Be Water Aware

Be Water Aware

United Kingdom: Today marks the beginning of the Chief Fire Officers Association’s (CFOA) Drowning Prevention and Water Safety Week! The campaign, ‘Be Water Aware’, will raise awareness all week long of the dangers of being near water. They’ve targeted specific groups, such as runners and walkers, due to finding that 44% of people that drown in the UK had no intention of actually being in water.  We sometimes always focus our attention on activities in and on the water yet the data for the UK shows that people doing every day activities construe a large percentage of their annual drowning victims. Universal data classification and collection is of the utmost importance in the drowning prevention fight.  Dozens of countries have little to no drowning data.  This targeted campaign is a testament to how proper data collection can turn the tide against drowning. The UK recently created and launched the UK’s first Drowning Prevention Strategy, supported by the World Health Organization.  The Drowning Prevention Strategy was developed by several associations that make up the National Water Safety Forum (NWSF). Their goal is simple: reduce the number of drownings in the UK by 50% by 2026. Dawn Whittaker, the CFOA lead for Drowning Prevention and Water Safety, said: “Fire Services frequently have large bodies of water in their communities – in rivers, canals, reservoirs, dis-used quarry sites or indeed on the coast – which form an important part of their community risk assessments.” Fire and rescue services, 52 in total, will be participating in organized events, providing water safety information to local communities throughout the week. You can find out more information on their website,...
Great Lakes Water Safety Consortium

Great Lakes Water Safety Consortium

“Scientists have discovered that the physical attributes of the Great Lakes combined with strong and rapidly changing wind, results in extreme weather conditions that can be deadly. Many people have died as a result of short wave periods that result in rapidly crashing waves and dangerous currents.“ Since 2010, we’ve lost 445 human lives to drowning in the Great Lakes.  There have been 6 lives lost thus far in 2016. “Virtually all of them were preventable,” says Jamie Racklyeft, executive director of the GLWSC and rip current survivor.  “Often times when we hear of someone drowning in the Great Lakes, we wonder what else could be done to make sure it doesn’t happen again. Knowing how to swim is important, but there’s much more to water safety.” The Great Lakes Water Safety Consortium is bringing together individuals, task forces, communities, park rangers, and organizations.  Their mission is to connect all groups and individuals interested in water safety to maximize collective knowledge, resources, and actions to end drowning in the Great Lakes. The GLWSC has two upcoming Conferences: Cleveland, Ohio Tuesday, April 19 Lake Erie Nature & Science Center 28728 Wolf Road Grand Haven, Michigan Friday, April 22 Grand Haven Community Center 421 Columbus Avenue “We’re bringing together a roster of experts – first responders, wave and current research scientists, meteorologists, lifeguards, and other water safety advocates,” Racklyeft added. “If you want to keep people safer in the water this year, these experts are gathering to let you know how.” The Great Lakes Water Safety Consortium is a new “community of BEST practice” getting everyone – from national, regional, and local organizations to...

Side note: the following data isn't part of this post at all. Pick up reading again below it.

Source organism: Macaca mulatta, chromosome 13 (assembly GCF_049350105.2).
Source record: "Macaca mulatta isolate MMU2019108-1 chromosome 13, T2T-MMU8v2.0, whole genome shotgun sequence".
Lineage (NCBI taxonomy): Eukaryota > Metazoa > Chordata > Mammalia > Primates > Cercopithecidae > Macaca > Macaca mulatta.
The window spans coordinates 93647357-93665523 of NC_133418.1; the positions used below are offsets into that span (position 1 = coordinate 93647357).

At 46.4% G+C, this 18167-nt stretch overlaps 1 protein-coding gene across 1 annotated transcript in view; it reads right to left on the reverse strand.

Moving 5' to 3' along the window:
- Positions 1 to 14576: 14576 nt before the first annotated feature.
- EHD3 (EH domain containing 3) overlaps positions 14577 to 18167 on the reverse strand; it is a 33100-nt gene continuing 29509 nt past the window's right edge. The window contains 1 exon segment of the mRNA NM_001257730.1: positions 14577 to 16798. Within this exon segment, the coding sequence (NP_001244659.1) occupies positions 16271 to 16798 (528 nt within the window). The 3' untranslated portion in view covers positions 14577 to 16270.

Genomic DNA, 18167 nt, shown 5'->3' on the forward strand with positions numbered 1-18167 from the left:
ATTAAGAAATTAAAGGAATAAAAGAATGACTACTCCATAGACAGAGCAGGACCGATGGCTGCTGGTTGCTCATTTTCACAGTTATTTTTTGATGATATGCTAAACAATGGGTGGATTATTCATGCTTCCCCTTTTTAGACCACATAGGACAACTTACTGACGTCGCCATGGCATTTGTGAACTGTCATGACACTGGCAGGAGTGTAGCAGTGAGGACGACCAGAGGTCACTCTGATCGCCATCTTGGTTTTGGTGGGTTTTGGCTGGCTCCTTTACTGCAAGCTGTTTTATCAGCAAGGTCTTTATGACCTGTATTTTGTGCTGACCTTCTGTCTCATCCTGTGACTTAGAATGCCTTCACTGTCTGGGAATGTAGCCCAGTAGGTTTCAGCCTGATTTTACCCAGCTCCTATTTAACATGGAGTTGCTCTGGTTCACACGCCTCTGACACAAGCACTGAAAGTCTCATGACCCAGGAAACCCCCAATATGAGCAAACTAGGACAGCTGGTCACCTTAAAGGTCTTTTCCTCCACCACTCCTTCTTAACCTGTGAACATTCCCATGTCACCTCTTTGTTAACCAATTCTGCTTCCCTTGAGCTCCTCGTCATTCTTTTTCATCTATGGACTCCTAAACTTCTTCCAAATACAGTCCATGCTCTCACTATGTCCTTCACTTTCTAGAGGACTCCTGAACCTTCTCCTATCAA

Safe Greece — International Water Safety Day

Safe Greece — International Water Safety Day

International Water Safety Day: “Safe Greece” for 500,000 primary school Greeks   On May 15 2015, 500,000 of primary school children will have the opportunity to get water safety awareness through, “Safe Greece“, that will involve awareness about the water safety measures and lifesaving sport, as part of Greece’s contribution to the candidate International Water Safety Day, with the support of the Ministry of Culture, Education and Religious Affairs, the Ministry of Health, the Hellenic Centre for Disease Control and Prevention, the Hellenic Federation of Underwater Activity, the Princess Charlene of Monaco Foundation, the International Awards Giuseppe Sciacca, and the International Swimming Hall of Fame. Drowning is a serious and underestimated public health problem, as a person might lose his life from it every 30 seconds on Earth due to various causes. In April 28, the project was welcomed enthusiastically by the 100 primary school educators who attended the water safety daily meeting  that was organized by the Peristeri Health Centre and the Health Education Office of the Directory of Primary Education for Health Education Athens- Region C. The program was not limited on May 15, but it continues to allow as many schools and children have the opportunity of gaining the benefit. Several people commented about “Safe Greece“. The scientific creator of the project, Dr. Stathis Avramidis (Advisor for Health Education and Accident Prevention, General Secretariat of Public Health at the Ministry of Health, Officer at the Hellenic Centre for Disease Control and Prevention, and Director of Lifesaving Sport at the Hellenic Federation of Underwater Activity), commented: “In 1992, two remarkable individuals, Greg Bonann and Tai Collins, the creators...